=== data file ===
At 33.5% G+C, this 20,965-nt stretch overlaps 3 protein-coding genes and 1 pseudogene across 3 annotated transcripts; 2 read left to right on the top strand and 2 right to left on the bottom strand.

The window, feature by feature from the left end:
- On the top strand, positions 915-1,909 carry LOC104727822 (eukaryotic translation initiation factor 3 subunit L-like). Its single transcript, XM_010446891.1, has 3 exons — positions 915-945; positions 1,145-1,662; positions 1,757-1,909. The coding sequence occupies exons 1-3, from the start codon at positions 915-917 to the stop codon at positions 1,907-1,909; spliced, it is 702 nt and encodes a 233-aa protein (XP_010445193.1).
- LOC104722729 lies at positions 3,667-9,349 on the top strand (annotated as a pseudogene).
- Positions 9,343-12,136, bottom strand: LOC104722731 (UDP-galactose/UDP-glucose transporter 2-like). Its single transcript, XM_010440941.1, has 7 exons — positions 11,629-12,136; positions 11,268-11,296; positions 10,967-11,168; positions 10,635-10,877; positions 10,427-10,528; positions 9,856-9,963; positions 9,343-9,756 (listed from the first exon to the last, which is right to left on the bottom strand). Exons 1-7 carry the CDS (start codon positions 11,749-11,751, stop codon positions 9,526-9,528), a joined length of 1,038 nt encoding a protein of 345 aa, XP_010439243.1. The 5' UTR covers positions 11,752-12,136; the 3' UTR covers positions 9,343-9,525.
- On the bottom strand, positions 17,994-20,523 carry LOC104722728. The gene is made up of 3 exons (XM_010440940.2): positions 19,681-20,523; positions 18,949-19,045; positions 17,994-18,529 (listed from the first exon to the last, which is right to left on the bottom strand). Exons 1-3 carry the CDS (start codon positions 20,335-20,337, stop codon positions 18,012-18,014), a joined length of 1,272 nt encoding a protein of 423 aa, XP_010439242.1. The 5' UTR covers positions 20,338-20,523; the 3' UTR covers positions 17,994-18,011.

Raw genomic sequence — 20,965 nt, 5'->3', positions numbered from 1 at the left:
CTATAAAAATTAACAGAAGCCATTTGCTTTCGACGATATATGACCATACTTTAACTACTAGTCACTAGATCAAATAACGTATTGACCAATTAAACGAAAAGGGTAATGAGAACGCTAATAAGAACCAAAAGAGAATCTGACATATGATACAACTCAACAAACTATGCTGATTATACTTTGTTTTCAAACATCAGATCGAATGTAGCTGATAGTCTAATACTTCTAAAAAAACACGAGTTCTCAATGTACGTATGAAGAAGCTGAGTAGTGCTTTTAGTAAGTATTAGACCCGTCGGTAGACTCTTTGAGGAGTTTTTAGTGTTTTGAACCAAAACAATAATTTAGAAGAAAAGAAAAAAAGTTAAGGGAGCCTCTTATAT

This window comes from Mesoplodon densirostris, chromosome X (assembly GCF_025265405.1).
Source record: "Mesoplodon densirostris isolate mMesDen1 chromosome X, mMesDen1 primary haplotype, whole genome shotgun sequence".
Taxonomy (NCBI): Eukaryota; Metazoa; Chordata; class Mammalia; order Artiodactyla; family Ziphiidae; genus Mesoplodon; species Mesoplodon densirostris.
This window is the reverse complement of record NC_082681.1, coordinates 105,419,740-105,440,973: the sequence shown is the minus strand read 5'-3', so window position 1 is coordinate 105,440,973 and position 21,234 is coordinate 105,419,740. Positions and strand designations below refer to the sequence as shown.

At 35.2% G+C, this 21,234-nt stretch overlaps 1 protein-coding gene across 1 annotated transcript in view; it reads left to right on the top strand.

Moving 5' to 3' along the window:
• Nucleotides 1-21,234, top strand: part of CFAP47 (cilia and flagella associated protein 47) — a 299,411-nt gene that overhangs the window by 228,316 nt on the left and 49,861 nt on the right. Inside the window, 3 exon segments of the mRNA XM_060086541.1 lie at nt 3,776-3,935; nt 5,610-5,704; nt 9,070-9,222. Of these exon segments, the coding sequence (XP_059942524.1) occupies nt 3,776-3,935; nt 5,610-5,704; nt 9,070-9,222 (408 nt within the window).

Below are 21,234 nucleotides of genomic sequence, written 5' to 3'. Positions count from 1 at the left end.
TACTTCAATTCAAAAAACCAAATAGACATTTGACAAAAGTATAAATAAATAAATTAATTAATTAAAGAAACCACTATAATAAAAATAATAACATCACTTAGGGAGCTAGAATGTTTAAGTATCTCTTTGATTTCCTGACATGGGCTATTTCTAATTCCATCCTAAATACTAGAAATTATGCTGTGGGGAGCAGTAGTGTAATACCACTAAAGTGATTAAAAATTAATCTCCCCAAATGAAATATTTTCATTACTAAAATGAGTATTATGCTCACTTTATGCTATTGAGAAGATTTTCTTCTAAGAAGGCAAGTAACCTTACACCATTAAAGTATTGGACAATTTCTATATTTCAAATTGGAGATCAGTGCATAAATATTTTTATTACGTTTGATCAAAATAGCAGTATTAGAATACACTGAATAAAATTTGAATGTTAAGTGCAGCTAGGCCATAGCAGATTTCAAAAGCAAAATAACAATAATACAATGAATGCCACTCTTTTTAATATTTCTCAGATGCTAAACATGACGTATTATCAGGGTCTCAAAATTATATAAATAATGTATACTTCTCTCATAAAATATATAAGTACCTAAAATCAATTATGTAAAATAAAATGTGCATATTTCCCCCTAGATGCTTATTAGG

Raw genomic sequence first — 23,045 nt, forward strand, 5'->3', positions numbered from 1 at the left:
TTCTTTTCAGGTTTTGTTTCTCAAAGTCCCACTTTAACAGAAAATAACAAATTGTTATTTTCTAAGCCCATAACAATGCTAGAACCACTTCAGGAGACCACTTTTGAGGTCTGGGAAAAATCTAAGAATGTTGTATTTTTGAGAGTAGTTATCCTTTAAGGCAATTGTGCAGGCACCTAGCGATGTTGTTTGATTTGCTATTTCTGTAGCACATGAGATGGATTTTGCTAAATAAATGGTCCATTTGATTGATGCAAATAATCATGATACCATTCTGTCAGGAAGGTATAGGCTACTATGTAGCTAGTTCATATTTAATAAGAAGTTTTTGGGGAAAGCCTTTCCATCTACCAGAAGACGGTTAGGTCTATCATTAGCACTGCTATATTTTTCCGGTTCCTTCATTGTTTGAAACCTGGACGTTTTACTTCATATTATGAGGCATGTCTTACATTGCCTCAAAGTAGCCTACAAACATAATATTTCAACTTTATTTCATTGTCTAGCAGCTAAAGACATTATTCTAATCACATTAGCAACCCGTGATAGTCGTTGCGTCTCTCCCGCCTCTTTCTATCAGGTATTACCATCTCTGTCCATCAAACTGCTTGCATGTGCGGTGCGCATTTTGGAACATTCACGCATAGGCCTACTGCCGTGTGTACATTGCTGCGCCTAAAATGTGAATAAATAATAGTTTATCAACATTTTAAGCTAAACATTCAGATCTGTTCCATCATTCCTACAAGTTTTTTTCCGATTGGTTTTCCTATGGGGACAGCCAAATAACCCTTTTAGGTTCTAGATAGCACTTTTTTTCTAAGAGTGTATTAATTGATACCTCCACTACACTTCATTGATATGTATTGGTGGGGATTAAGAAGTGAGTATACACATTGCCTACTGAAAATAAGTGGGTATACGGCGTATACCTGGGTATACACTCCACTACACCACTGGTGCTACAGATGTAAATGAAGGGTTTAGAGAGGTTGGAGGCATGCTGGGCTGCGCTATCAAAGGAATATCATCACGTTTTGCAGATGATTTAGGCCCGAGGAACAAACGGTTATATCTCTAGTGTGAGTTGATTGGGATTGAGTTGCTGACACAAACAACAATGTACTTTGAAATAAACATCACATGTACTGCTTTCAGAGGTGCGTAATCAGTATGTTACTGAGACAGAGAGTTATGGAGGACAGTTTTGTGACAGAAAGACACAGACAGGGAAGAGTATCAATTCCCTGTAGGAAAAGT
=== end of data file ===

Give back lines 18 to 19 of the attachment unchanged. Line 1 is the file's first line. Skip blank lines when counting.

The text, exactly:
Raw genomic sequence first — 23,045 nt, forward strand, 5'->3', positions numbered from 1 at the left:
TTCTTTTCAGGTTTTGTTTCTCAAAGTCCCACTTTAACAGAAAATAACAAATTGTTATTTTCTAAGCCCATAACAATGCTAGAACCACTTCAGGAGACCACTTTTGAGGTCTGGGAAAAATCTAAGAATGTTGTATTTTTGAGAGTAGTTATCCTTTAAGGCAATTGTGCAGGCACCTAGCGATGTTGTTTGATTTGCTATTTCTGTAGCACATGAGATGGATTTTGCTAAATAAATGGTCCATTTGATTGATGCAAATAATCATGATACCATTCTGTCAGGAAGGTATAGGCTACTATGTAGCTAGTTCATATTTAATAAGAAGTTTTTGGGGAAAGCCTTTCCATCTACCAGAAGACGGTTAGGTCTATCATTAGCACTGCTATATTTTTCCGGTTCCTTCATTGTTTGAAACCTGGACGTTTTACTTCATATTATGAGGCATGTCTTACATTGCCTCAAAGTAGCCTACAAACATAATATTTCAACTTTATTTCATTGTCTAGCAGCTAAAGACATTATTCTAATCACATTAGCAACCCGTGATAGTCGTTGCGTCTCTCCCGCCTCTTTCTATCAGGTATTACCATCTCTGTCCATCAAACTGCTTGCATGTGCGGTGCGCATTTTGGAACATTCACGCATAGGCCTACTGCCGTGTGTACATTGCTGCGCCTAAAATGTGAATAAATAATAGTTTATCAACATTTTAAGCTAAACATTCAGATCTGTTCCATCATTCCTACAAGTTTTTTTCCGATTGGTTTTCCTATGGGGACAGCCAAATAACCCTTTTAGGTTCTAGATAGCACTTTTTTTCTAAGAGTGTATTAATTGATACCTCCACTACACTTCATTGATATGTATTGGTGGGGATTAAGAAGTGAGTATACACATTGCCTACTGAAAATAAGTGGGTATACGGCGTATACCTGGGTATACACTCCACTACACCACTGGTGCTACAGATGTAAATGAAGGGTTTAGAGAGGTTGGAGGCATGCTGGGCTGCGCTATCAAAGGAATATCATCACGTTTTGCAGATGATTTAGGCCCGAGGAACAAACGGTTATATCTCTAGTGTGAGTTGATTGGGATTGAGTTGCTGACACAAACAACAATGTACTTTGAAATAAACATCACATGTACTGCTTTCAGAGGTGCGTAATCAGTATGTTACTGAGACAGAGAGTTATGGAGGACAGTTTTGTGACAGAAAGACACAGACAGGGAAGAGTATCAATTCCCTGTAGGAAAAGT